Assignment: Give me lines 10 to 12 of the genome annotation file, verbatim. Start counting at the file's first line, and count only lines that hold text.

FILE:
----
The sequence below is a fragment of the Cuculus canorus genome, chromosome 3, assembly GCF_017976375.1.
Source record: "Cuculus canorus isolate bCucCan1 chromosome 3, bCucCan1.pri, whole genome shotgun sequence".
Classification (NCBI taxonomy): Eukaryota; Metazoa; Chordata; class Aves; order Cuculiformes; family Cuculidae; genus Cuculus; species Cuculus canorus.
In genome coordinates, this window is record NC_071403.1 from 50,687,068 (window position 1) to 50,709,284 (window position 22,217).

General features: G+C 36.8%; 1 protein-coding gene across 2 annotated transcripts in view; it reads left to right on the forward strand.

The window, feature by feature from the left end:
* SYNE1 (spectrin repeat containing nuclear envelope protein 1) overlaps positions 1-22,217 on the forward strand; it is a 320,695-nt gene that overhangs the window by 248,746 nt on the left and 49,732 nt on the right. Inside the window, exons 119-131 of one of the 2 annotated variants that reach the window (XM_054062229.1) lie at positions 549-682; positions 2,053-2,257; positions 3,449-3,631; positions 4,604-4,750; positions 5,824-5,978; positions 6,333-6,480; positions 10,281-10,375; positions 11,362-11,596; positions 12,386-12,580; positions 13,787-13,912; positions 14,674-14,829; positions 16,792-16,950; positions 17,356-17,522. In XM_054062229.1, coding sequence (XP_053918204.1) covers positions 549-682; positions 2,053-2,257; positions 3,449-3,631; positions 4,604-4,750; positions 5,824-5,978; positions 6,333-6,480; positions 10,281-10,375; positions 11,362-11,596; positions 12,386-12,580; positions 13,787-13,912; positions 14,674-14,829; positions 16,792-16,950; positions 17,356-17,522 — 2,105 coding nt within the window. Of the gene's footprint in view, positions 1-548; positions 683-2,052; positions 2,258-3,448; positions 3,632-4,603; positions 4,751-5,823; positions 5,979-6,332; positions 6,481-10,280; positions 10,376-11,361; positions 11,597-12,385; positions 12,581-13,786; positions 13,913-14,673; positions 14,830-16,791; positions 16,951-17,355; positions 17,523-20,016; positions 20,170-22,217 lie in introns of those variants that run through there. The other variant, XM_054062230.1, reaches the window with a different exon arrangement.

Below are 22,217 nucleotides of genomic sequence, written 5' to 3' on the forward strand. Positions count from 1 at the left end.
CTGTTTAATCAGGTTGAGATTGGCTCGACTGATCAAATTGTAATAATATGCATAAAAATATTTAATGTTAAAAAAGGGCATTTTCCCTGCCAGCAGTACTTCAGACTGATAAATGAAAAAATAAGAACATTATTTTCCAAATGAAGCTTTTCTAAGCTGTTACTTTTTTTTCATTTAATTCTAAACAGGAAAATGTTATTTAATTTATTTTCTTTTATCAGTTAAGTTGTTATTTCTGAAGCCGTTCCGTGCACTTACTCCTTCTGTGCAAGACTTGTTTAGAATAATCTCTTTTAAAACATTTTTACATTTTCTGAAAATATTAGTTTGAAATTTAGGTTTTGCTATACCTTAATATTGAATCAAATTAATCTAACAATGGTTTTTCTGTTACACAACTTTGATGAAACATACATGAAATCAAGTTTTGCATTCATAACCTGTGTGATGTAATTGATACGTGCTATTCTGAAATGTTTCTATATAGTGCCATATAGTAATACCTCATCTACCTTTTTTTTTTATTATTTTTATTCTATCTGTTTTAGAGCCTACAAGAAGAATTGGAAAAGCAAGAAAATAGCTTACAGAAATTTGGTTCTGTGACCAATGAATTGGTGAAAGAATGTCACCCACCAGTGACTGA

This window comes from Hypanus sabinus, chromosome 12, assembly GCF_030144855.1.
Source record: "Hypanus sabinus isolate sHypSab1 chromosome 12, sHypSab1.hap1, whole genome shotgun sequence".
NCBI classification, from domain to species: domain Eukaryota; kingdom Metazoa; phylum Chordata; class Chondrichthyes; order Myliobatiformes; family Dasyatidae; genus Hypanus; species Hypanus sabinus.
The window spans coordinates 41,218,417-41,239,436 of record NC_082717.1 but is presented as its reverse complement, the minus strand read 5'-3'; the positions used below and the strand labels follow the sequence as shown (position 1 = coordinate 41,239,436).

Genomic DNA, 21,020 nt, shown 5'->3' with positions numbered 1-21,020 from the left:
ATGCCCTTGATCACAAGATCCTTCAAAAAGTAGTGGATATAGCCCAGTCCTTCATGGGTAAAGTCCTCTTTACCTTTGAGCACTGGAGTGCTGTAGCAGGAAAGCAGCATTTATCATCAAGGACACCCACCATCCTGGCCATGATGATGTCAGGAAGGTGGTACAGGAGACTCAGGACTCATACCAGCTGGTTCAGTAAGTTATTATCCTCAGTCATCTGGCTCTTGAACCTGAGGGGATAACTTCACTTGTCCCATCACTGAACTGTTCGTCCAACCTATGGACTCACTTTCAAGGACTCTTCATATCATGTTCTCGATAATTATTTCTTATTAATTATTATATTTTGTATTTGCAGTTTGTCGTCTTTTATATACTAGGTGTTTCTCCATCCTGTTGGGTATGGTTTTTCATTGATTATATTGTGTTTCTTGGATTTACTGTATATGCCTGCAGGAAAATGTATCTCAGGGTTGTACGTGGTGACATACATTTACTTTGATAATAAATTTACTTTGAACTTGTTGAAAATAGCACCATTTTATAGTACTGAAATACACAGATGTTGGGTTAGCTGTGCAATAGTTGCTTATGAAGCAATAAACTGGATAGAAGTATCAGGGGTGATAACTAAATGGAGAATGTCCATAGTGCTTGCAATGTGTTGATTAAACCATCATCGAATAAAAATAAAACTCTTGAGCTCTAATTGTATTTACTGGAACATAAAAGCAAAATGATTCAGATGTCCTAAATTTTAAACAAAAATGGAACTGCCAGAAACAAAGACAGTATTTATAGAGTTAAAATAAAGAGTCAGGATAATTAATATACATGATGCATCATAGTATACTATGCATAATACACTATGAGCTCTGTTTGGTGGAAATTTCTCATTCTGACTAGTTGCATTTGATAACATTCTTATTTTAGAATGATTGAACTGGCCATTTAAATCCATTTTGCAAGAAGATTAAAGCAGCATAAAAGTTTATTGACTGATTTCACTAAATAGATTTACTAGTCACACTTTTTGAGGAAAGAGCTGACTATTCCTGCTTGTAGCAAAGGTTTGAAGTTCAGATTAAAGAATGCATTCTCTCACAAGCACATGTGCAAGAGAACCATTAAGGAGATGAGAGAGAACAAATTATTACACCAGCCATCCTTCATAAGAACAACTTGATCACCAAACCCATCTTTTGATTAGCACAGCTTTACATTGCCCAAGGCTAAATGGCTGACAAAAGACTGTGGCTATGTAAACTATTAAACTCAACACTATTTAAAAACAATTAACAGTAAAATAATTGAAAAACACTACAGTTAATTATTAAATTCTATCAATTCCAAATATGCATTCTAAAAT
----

This window comes from Hypanus sabinus, chromosome 12, assembly GCF_030144855.1.
Source record: "Hypanus sabinus isolate sHypSab1 chromosome 12, sHypSab1.hap1, whole genome shotgun sequence".
NCBI classification, from domain to species: domain Eukaryota; kingdom Metazoa; phylum Chordata; class Chondrichthyes; order Myliobatiformes; family Dasyatidae; genus Hypanus; species Hypanus sabinus.